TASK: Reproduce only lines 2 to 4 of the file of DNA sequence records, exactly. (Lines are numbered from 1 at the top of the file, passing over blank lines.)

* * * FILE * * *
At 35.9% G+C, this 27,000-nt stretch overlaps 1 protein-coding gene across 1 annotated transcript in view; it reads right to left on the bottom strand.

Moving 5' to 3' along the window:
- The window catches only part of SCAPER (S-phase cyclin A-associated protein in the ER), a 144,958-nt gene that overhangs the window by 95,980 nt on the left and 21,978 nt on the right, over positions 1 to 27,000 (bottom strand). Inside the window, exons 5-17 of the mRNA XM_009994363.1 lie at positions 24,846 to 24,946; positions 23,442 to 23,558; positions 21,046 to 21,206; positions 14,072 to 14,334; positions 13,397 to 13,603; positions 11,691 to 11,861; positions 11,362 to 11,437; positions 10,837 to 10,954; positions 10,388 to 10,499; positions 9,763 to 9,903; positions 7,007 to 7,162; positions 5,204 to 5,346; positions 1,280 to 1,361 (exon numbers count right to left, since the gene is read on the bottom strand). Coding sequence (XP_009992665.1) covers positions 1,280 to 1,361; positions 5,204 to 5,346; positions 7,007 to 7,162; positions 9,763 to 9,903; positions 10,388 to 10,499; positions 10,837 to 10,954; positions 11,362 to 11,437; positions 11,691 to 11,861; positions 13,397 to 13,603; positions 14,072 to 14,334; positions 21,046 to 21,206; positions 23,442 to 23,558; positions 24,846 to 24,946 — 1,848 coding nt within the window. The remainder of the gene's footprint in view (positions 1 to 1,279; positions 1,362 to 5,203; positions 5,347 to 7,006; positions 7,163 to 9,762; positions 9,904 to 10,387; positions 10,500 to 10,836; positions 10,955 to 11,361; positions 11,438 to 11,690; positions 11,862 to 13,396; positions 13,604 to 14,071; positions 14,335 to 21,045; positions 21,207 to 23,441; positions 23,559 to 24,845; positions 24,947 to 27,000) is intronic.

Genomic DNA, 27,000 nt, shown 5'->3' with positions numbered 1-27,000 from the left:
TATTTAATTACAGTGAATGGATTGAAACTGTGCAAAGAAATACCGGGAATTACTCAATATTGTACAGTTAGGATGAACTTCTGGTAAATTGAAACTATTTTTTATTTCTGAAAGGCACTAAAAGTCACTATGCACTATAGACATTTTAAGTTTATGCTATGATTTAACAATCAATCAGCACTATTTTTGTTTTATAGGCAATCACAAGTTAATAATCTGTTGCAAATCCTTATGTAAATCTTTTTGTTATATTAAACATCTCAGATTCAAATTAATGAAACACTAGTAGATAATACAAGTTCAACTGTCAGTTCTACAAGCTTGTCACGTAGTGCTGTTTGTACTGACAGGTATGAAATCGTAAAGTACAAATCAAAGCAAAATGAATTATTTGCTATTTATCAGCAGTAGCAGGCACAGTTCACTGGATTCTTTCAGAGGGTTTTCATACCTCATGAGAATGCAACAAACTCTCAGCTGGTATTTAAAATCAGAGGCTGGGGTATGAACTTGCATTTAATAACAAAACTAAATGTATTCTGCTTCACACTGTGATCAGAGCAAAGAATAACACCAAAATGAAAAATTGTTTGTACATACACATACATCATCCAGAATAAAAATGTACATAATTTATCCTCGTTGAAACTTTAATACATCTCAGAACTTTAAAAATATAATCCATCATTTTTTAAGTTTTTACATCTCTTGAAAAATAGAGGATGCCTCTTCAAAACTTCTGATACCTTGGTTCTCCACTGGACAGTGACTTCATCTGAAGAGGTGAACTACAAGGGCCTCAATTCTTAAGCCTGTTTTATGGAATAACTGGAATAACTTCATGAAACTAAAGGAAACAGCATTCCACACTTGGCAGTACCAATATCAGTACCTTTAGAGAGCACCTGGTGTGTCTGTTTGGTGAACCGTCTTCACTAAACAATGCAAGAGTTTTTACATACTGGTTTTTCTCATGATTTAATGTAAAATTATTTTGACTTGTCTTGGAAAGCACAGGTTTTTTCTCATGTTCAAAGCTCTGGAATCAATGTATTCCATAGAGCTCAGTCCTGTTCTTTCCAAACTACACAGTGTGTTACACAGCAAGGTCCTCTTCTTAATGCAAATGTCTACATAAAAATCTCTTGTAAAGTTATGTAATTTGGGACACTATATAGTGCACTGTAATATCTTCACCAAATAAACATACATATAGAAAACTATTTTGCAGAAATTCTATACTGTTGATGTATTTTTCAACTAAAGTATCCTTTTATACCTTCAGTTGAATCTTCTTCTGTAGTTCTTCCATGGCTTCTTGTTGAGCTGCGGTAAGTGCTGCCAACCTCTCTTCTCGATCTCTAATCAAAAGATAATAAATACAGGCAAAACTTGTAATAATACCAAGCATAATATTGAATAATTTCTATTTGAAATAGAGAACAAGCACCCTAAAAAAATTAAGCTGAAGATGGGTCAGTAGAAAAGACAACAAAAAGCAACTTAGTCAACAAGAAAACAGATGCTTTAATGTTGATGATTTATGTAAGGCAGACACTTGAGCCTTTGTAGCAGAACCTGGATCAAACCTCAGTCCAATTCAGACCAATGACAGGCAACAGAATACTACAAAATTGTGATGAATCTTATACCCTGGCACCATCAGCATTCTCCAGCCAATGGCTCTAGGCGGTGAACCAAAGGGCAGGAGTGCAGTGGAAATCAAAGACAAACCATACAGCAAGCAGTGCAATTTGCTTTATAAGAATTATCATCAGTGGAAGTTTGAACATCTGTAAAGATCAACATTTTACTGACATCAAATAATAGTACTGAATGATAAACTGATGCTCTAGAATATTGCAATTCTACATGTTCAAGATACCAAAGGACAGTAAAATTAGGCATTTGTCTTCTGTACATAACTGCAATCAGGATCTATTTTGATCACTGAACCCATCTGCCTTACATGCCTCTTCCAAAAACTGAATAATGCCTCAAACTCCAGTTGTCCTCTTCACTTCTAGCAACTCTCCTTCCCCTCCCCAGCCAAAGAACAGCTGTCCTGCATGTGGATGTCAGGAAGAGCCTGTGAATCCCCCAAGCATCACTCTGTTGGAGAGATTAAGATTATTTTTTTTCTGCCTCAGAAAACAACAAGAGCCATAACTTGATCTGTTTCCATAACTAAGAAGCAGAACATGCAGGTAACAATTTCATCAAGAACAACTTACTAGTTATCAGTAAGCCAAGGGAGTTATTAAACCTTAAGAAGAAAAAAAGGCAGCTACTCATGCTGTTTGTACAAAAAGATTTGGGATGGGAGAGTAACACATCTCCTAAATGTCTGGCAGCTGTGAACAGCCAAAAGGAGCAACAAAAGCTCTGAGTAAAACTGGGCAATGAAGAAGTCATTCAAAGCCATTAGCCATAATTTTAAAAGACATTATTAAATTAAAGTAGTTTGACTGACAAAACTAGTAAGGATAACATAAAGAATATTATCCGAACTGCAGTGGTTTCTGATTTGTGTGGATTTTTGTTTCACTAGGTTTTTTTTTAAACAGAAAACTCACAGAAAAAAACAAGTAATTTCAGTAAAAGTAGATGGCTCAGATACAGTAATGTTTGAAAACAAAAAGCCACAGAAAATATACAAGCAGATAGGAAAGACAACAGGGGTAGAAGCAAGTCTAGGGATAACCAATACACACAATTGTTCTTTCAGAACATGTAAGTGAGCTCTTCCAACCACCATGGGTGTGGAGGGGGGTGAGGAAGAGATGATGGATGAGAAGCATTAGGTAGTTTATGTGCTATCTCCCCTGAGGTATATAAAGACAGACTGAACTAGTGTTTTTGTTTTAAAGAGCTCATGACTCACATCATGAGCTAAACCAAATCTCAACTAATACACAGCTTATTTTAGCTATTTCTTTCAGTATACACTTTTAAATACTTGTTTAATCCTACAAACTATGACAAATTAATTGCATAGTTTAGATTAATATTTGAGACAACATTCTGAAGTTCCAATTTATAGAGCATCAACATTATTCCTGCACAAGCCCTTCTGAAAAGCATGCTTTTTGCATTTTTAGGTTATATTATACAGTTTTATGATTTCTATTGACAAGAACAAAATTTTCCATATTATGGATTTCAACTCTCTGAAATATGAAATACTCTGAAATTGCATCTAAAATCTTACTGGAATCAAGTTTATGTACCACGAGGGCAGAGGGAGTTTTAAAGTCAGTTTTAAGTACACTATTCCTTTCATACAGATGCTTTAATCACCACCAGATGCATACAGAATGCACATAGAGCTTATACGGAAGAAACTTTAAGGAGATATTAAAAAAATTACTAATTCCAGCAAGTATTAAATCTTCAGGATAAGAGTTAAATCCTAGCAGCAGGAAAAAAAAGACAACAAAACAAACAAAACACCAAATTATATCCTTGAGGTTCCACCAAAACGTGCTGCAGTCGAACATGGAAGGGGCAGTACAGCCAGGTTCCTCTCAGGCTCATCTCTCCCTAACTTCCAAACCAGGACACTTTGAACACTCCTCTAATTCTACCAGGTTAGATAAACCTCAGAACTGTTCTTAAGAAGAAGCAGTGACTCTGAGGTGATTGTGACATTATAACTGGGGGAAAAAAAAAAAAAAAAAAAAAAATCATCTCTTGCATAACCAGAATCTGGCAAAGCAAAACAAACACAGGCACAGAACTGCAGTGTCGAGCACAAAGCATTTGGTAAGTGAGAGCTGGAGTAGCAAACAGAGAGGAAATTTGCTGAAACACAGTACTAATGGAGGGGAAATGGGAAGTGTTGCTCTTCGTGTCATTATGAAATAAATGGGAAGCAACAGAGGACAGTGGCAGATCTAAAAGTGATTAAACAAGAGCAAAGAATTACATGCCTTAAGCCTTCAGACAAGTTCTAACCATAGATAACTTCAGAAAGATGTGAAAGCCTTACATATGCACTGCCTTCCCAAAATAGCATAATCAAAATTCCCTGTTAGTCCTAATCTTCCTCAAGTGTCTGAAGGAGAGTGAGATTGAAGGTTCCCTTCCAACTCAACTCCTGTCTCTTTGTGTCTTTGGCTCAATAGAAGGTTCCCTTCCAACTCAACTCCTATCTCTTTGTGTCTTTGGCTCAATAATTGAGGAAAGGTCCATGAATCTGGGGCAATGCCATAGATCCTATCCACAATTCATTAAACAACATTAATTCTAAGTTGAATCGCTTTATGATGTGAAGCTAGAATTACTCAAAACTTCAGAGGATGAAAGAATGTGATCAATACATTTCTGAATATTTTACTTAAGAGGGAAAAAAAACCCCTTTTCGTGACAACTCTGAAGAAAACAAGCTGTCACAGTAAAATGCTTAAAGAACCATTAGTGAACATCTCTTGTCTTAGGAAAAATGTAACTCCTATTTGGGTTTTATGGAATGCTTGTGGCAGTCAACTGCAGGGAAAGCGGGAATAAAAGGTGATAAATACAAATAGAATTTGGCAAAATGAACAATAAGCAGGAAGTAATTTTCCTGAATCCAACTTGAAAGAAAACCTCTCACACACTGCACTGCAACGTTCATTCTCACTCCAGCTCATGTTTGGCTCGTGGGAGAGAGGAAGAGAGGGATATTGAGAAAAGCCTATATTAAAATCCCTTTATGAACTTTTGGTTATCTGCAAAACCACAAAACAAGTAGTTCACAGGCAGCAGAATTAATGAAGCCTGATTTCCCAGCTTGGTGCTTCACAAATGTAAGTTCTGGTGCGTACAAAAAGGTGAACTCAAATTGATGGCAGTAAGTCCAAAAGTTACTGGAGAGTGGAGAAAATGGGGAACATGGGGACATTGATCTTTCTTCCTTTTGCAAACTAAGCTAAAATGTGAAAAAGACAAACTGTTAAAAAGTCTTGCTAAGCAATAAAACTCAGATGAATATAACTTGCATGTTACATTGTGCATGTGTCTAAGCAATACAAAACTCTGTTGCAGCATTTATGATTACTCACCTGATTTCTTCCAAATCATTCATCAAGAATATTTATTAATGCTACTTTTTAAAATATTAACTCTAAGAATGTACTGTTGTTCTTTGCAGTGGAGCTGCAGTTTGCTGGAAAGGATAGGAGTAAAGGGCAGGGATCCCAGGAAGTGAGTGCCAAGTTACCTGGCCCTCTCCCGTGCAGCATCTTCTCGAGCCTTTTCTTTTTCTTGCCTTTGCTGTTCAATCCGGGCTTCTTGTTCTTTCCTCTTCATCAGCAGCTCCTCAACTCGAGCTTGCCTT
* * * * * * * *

Moving 5' to 3' along the window:
- The window catches only part of SCAPER (S-phase cyclin A-associated protein in the ER), a 144,958-nt gene that overhangs the window by 95,980 nt on the left and 21,978 nt on the right, over positions 1 to 27,000 (bottom strand). Inside the window, exons 5-17 of the mRNA XM_009994363.1 lie at positions 24,846 to 24,946; positions 23,442 to 23,558; positions 21,046 to 21,206; positions 14,072 to 14,334; positions 13,397 to 13,603; positions 11,691 to 11,861; positions 11,362 to 11,437; positions 10,837 to 10,954; positions 10,388 to 10,499; positions 9,763 to 9,903; positions 7,007 to 7,162; positions 5,204 to 5,346; positions 1,280 to 1,361 (exon numbers count right to left, since the gene is read on the bottom strand). Coding sequence (XP_009992665.1) covers positions 1,280 to 1,361; positions 5,204 to 5,346; positions 7,007 to 7,162; positions 9,763 to 9,903; positions 10,388 to 10,499; positions 10,837 to 10,954; positions 11,362 to 11,437; positions 11,691 to 11,861; positions 13,397 to 13,603; positions 14,072 to 14,334; positions 21,046 to 21,206; positions 23,442 to 23,558; positions 24,846 to 24,946 — 1,848 coding nt within the window. The remainder of the gene's footprint in view (positions 1 to 1,279; positions 1,362 to 5,203; positions 5,347 to 7,006; positions 7,163 to 9,762; positions 9,904 to 10,387; positions 10,500 to 10,836; positions 10,955 to 11,361; positions 11,438 to 11,690; positions 11,862 to 13,396; positions 13,604 to 14,071; positions 14,335 to 21,045; positions 21,207 to 23,441; positions 23,559 to 24,845; positions 24,947 to 27,000) is intronic.

Genomic DNA, 27,000 nt, shown 5'->3' with positions numbered 1-27,000 from the left: